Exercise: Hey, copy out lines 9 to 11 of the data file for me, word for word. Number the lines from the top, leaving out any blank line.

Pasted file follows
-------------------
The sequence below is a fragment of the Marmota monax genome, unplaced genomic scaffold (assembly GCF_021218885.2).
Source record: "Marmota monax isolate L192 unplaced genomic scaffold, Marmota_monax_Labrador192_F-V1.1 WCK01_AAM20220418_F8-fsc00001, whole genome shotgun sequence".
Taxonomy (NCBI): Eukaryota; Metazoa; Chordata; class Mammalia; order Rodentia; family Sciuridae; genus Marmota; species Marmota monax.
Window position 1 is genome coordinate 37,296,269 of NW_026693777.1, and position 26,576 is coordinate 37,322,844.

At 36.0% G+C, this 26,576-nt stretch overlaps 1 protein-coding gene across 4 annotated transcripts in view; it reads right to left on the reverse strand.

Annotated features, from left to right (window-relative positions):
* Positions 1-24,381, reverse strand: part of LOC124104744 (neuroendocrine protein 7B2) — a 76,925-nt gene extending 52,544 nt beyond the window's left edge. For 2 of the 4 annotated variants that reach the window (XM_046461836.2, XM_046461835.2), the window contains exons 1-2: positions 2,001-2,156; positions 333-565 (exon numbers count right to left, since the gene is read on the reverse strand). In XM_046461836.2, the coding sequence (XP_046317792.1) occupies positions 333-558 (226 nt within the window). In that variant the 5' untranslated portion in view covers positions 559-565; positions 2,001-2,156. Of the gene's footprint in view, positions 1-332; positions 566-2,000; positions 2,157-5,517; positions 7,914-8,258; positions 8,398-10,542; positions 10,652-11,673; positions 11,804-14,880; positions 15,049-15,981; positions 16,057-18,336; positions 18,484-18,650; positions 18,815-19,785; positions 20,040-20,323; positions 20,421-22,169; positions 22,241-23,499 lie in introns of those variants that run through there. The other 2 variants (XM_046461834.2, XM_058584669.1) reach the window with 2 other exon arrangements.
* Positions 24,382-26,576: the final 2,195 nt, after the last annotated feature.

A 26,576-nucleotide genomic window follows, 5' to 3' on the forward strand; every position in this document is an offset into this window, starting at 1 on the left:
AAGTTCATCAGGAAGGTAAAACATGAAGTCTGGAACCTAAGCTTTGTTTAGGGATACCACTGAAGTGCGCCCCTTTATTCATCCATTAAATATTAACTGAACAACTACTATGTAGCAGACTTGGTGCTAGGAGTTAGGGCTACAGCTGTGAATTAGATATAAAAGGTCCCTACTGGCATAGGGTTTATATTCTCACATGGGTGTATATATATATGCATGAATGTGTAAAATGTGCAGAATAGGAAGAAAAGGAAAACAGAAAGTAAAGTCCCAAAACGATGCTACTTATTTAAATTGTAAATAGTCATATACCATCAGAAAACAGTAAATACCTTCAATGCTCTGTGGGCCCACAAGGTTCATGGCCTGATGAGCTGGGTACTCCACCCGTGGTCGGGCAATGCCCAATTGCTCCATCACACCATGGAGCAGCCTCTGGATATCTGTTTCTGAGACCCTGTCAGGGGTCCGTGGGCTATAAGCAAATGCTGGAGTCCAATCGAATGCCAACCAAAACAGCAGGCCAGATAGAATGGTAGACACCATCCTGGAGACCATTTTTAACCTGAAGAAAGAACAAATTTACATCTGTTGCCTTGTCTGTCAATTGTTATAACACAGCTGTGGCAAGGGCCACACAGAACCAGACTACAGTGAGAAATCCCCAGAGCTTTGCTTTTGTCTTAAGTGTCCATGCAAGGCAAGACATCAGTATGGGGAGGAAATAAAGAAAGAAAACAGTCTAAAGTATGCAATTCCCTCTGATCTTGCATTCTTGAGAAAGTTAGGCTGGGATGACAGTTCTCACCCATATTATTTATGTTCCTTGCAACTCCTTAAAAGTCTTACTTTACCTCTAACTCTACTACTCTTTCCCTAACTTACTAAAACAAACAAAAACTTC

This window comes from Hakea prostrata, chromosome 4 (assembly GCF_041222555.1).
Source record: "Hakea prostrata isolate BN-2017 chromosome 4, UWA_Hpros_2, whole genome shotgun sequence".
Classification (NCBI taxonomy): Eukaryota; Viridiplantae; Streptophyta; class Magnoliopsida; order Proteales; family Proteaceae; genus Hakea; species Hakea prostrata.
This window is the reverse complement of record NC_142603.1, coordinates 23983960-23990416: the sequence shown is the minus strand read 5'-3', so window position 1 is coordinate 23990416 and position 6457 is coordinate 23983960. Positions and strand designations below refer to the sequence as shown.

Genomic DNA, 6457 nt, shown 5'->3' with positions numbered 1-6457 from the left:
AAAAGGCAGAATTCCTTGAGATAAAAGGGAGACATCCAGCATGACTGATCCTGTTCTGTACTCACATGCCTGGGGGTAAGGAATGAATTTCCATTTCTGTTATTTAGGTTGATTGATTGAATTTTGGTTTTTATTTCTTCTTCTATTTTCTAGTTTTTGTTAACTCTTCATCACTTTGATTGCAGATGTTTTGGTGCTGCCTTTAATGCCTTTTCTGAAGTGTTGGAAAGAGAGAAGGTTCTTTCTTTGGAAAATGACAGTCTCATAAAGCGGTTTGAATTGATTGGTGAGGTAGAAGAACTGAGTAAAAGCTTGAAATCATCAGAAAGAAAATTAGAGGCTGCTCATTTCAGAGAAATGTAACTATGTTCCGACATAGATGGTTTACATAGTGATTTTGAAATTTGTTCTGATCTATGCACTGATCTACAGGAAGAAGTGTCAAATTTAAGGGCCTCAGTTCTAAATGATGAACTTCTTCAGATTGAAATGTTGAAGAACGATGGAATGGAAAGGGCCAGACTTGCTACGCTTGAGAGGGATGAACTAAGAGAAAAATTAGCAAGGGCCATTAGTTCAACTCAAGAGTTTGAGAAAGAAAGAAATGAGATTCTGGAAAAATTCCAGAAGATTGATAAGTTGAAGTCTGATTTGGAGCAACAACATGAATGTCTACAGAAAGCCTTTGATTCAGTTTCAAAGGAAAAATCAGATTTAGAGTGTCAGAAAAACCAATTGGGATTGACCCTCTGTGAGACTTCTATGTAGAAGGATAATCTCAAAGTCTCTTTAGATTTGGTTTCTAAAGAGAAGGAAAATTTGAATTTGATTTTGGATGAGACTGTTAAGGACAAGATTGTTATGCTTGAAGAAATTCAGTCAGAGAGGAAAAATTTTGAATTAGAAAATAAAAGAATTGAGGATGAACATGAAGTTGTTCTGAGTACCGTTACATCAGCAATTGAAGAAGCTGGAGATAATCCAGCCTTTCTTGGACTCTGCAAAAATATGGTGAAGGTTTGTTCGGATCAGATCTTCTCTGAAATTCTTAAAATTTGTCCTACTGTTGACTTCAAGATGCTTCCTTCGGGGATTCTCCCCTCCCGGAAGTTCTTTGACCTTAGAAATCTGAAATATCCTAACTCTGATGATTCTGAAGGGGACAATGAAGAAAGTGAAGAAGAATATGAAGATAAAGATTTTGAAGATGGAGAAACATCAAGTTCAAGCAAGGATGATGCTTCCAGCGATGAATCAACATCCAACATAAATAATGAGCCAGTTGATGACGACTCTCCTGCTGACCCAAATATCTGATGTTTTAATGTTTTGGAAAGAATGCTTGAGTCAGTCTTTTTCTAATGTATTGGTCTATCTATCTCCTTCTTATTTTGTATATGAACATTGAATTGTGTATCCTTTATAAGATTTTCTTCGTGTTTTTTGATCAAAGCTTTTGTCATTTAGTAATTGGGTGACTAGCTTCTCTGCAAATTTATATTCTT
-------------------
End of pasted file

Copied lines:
A 26,576-nucleotide genomic window follows, 5' to 3' on the forward strand; every position in this document is an offset into this window, starting at 1 on the left:
AAGTTCATCAGGAAGGTAAAACATGAAGTCTGGAACCTAAGCTTTGTTTAGGGATACCACTGAAGTGCGCCCCTTTATTCATCCATTAAATATTAACTGAACAACTACTATGTAGCAGACTTGGTGCTAGGAGTTAGGGCTACAGCTGTGAATTAGATATAAAAGGTCCCTACTGGCATAGGGTTTATATTCTCACATGGGTGTATATATATATGCATGAATGTGTAAAATGTGCAGAATAGGAAGAAAAGGAAAACAGAAAGTAAAGTCCCAAAACGATGCTACTTATTTAAATTGTAAATAGTCATATACCATCAGAAAACAGTAAATACCTTCAATGCTCTGTGGGCCCACAAGGTTCATGGCCTGATGAGCTGGGTACTCCACCCGTGGTCGGGCAATGCCCAATTGCTCCATCACACCATGGAGCAGCCTCTGGATATCTGTTTCTGAGACCCTGTCAGGGGTCCGTGGGCTATAAGCAAATGCTGGAGTCCAATCGAATGCCAACCAAAACAGCAGGCCAGATAGAATGGTAGACACCATCCTGGAGACCATTTTTAACCTGAAGAAAGAACAAATTTACATCTGTTGCCTTGTCTGTCAATTGTTATAACACAGCTGTGGCAAGGGCCACACAGAACCAGACTACAGTGAGAAATCCCCAGAGCTTTGCTTTTGTCTTAAGTGTCCATGCAAGGCAAGACATCAGTATGGGGAGGAAATAAAGAAAGAAAACAGTCTAAAGTATGCAATTCCCTCTGATCTTGCATTCTTGAGAAAGTTAGGCTGGGATGACAGTTCTCACCCATATTATTTATGTTCCTTGCAACTCCTTAAAAGTCTTACTTTACCTCTAACTCTACTACTCTTTCCCTAACTTACTAAAACAAACAAAAACTTC

This window comes from Hakea prostrata, chromosome 4 (assembly GCF_041222555.1).